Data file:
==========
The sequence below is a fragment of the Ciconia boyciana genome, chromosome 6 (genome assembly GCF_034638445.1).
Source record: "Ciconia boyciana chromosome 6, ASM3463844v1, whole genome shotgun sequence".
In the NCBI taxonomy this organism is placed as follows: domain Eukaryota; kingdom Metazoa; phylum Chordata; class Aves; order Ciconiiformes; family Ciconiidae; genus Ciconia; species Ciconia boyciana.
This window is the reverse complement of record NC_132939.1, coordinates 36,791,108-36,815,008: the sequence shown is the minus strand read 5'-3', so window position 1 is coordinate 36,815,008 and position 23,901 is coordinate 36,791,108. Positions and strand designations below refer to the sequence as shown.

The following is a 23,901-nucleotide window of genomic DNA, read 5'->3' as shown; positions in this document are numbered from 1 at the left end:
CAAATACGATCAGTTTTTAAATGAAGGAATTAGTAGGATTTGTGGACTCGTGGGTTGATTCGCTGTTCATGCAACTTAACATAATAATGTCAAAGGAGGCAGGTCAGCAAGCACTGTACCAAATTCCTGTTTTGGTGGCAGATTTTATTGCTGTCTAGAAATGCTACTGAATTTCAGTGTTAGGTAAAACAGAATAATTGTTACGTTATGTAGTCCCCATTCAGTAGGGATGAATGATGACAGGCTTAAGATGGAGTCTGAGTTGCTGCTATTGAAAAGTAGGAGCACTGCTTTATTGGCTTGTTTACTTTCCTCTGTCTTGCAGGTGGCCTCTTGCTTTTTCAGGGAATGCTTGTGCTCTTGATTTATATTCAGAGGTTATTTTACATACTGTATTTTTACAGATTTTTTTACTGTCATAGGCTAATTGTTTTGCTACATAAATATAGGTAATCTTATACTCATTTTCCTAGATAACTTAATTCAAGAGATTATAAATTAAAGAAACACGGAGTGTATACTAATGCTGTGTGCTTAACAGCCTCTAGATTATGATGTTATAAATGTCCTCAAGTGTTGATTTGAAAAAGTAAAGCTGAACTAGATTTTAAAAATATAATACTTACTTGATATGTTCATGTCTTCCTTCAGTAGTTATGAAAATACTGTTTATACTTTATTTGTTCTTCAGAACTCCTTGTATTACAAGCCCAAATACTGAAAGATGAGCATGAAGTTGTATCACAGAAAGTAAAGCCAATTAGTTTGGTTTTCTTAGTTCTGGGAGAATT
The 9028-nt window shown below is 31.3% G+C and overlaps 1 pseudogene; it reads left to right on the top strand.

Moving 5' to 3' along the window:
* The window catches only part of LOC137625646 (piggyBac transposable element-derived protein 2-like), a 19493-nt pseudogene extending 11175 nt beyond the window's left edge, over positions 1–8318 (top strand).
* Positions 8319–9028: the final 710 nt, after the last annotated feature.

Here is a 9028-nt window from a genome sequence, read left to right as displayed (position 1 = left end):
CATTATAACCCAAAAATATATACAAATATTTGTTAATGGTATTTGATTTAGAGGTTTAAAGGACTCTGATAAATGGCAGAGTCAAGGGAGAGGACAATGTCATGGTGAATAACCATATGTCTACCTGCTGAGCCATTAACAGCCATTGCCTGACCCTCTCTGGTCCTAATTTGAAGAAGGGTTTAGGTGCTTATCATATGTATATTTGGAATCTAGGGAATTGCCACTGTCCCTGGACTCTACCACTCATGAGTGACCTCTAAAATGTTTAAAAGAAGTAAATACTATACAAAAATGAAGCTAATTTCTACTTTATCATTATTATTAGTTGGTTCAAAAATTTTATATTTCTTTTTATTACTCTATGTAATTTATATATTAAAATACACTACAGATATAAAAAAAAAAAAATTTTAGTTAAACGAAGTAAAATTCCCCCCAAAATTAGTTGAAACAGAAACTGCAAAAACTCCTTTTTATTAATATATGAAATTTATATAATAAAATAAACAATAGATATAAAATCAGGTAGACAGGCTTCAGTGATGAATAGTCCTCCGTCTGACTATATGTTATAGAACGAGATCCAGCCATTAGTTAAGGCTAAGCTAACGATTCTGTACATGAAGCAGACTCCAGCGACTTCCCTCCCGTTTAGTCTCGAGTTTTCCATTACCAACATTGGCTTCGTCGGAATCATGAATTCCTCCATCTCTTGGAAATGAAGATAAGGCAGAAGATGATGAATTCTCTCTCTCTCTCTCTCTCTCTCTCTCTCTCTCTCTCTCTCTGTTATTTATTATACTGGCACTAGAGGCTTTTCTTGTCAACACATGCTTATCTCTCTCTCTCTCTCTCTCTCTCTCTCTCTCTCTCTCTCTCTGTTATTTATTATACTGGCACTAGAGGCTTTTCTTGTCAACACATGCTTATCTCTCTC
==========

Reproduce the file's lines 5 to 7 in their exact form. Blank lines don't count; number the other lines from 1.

The following is a 23,901-nucleotide window of genomic DNA, read 5'->3' as shown; positions in this document are numbered from 1 at the left end:
CAAATACGATCAGTTTTTAAATGAAGGAATTAGTAGGATTTGTGGACTCGTGGGTTGATTCGCTGTTCATGCAACTTAACATAATAATGTCAAAGGAGGCAGGTCAGCAAGCACTGTACCAAATTCCTGTTTTGGTGGCAGATTTTATTGCTGTCTAGAAATGCTACTGAATTTCAGTGTTAGGTAAAACAGAATAATTGTTACGTTATGTAGTCCCCATTCAGTAGGGATGAATGATGACAGGCTTAAGATGGAGTCTGAGTTGCTGCTATTGAAAAGTAGGAGCACTGCTTTATTGGCTTGTTTACTTTCCTCTGTCTTGCAGGTGGCCTCTTGCTTTTTCAGGGAATGCTTGTGCTCTTGATTTATATTCAGAGGTTATTTTACATACTGTATTTTTACAGATTTTTTTACTGTCATAGGCTAATTGTTTTGCTACATAAATATAGGTAATCTTATACTCATTTTCCTAGATAACTTAATTCAAGAGATTATAAATTAAAGAAACACGGAGTGTATACTAATGCTGTGTGCTTAACAGCCTCTAGATTATGATGTTATAAATGTCCTCAAGTGTTGATTTGAAAAAGTAAAGCTGAACTAGATTTTAAAAATATAATACTTACTTGATATGTTCATGTCTTCCTTCAGTAGTTATGAAAATACTGTTTATACTTTATTTGTTCTTCAGAACTCCTTGTATTACAAGCCCAAATACTGAAAGATGAGCATGAAGTTGTATCACAGAAAGTAAAGCCAATTAGTTTGGTTTTCTTAGTTCTGGGAGAATT
The 9028-nt window shown below is 31.3% G+C and overlaps 1 pseudogene; it reads left to right on the top strand.